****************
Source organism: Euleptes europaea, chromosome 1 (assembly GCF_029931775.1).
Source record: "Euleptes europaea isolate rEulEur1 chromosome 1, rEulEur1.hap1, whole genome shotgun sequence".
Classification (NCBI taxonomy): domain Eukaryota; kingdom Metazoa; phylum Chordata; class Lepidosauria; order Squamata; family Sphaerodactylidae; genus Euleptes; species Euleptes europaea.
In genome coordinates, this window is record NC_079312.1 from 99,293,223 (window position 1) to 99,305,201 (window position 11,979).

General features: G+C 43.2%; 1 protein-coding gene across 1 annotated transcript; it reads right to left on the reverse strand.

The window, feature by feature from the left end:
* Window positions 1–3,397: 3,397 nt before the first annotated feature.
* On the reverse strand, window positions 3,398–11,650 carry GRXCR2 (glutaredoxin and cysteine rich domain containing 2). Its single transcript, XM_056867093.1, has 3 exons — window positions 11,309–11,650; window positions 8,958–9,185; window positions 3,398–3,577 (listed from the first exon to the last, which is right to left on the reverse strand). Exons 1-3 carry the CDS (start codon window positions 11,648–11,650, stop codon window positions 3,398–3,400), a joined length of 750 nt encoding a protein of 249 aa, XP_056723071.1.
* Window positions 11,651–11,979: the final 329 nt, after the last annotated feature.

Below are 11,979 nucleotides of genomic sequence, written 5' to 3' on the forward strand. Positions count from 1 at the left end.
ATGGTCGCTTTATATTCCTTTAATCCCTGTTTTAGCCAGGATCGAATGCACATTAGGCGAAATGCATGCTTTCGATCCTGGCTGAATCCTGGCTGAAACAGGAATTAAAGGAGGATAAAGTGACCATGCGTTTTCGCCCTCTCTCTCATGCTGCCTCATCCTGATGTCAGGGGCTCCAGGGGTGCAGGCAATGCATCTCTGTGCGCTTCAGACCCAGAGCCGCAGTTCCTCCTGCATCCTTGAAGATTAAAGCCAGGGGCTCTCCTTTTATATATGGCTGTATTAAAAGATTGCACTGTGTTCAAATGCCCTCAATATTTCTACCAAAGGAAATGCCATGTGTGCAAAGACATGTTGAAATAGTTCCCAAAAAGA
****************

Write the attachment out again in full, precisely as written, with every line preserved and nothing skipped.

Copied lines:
Source organism: Euleptes europaea, chromosome 1 (assembly GCF_029931775.1).
Source record: "Euleptes europaea isolate rEulEur1 chromosome 1, rEulEur1.hap1, whole genome shotgun sequence".
Classification (NCBI taxonomy): domain Eukaryota; kingdom Metazoa; phylum Chordata; class Lepidosauria; order Squamata; family Sphaerodactylidae; genus Euleptes; species Euleptes europaea.
In genome coordinates, this window is record NC_079312.1 from 99,293,223 (window position 1) to 99,305,201 (window position 11,979).

General features: G+C 43.2%; 1 protein-coding gene across 1 annotated transcript; it reads right to left on the reverse strand.

The window, feature by feature from the left end:
* Window positions 1–3,397: 3,397 nt before the first annotated feature.
* On the reverse strand, window positions 3,398–11,650 carry GRXCR2 (glutaredoxin and cysteine rich domain containing 2). Its single transcript, XM_056867093.1, has 3 exons — window positions 11,309–11,650; window positions 8,958–9,185; window positions 3,398–3,577 (listed from the first exon to the last, which is right to left on the reverse strand). Exons 1-3 carry the CDS (start codon window positions 11,648–11,650, stop codon window positions 3,398–3,400), a joined length of 750 nt encoding a protein of 249 aa, XP_056723071.1.
* Window positions 11,651–11,979: the final 329 nt, after the last annotated feature.

Below are 11,979 nucleotides of genomic sequence, written 5' to 3' on the forward strand. Positions count from 1 at the left end.
ATGGTCGCTTTATATTCCTTTAATCCCTGTTTTAGCCAGGATCGAATGCACATTAGGCGAAATGCATGCTTTCGATCCTGGCTGAATCCTGGCTGAAACAGGAATTAAAGGAGGATAAAGTGACCATGCGTTTTCGCCCTCTCTCTCATGCTGCCTCATCCTGATGTCAGGGGCTCCAGGGGTGCAGGCAATGCATCTCTGTGCGCTTCAGACCCAGAGCCGCAGTTCCTCCTGCATCCTTGAAGATTAAAGCCAGGGGCTCTCCTTTTATATATGGCTGTATTAAAAGATTGCACTGTGTTCAAATGCCCTCAATATTTCTACCAAAGGAAATGCCATGTGTGCAAAGACATGTTGAAATAGTTCCCAAAAAGA